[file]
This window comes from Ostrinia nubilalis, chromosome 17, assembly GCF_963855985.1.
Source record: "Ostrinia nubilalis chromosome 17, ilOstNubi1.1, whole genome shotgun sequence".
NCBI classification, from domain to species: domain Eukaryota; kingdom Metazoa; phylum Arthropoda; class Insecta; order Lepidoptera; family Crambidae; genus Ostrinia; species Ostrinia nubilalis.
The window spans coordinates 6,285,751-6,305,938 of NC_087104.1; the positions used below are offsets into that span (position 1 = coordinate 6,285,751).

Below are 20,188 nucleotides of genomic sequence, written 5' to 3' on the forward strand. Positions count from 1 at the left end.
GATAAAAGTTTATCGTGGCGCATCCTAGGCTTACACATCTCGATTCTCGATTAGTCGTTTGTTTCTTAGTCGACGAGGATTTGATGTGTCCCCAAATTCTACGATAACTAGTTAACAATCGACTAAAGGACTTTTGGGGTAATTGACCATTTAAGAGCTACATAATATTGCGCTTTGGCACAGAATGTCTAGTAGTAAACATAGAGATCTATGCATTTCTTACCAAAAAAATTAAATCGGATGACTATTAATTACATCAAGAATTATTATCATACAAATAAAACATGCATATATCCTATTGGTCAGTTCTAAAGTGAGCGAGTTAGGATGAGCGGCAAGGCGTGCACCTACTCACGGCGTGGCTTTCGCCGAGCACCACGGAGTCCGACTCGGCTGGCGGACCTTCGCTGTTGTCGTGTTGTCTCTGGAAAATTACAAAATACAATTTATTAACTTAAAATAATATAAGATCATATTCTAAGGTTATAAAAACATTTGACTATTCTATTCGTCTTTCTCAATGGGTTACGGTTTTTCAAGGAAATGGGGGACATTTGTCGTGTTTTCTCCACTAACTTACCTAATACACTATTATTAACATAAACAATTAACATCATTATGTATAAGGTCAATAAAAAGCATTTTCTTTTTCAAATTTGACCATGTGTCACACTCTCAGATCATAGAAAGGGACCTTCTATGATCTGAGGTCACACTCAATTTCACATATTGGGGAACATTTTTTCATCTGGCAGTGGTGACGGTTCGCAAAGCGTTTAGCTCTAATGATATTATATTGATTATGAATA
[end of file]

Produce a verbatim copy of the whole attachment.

This window comes from Ostrinia nubilalis, chromosome 17, assembly GCF_963855985.1.
Source record: "Ostrinia nubilalis chromosome 17, ilOstNubi1.1, whole genome shotgun sequence".
NCBI classification, from domain to species: domain Eukaryota; kingdom Metazoa; phylum Arthropoda; class Insecta; order Lepidoptera; family Crambidae; genus Ostrinia; species Ostrinia nubilalis.
The window spans coordinates 6,285,751-6,305,938 of NC_087104.1; the positions used below are offsets into that span (position 1 = coordinate 6,285,751).

Below are 20,188 nucleotides of genomic sequence, written 5' to 3' on the forward strand. Positions count from 1 at the left end.
GATAAAAGTTTATCGTGGCGCATCCTAGGCTTACACATCTCGATTCTCGATTAGTCGTTTGTTTCTTAGTCGACGAGGATTTGATGTGTCCCCAAATTCTACGATAACTAGTTAACAATCGACTAAAGGACTTTTGGGGTAATTGACCATTTAAGAGCTACATAATATTGCGCTTTGGCACAGAATGTCTAGTAGTAAACATAGAGATCTATGCATTTCTTACCAAAAAAATTAAATCGGATGACTATTAATTACATCAAGAATTATTATCATACAAATAAAACATGCATATATCCTATTGGTCAGTTCTAAAGTGAGCGAGTTAGGATGAGCGGCAAGGCGTGCACCTACTCACGGCGTGGCTTTCGCCGAGCACCACGGAGTCCGACTCGGCTGGCGGACCTTCGCTGTTGTCGTGTTGTCTCTGGAAAATTACAAAATACAATTTATTAACTTAAAATAATATAAGATCATATTCTAAGGTTATAAAAACATTTGACTATTCTATTCGTCTTTCTCAATGGGTTACGGTTTTTCAAGGAAATGGGGGACATTTGTCGTGTTTTCTCCACTAACTTACCTAATACACTATTATTAACATAAACAATTAACATCATTATGTATAAGGTCAATAAAAAGCATTTTCTTTTTCAAATTTGACCATGTGTCACACTCTCAGATCATAGAAAGGGACCTTCTATGATCTGAGGTCACACTCAATTTCACATATTGGGGAACATTTTTTCATCTGGCAGTGGTGACGGTTCGCAAAGCGTTTAGCTCTAATGATATTATATTGATTATGAATA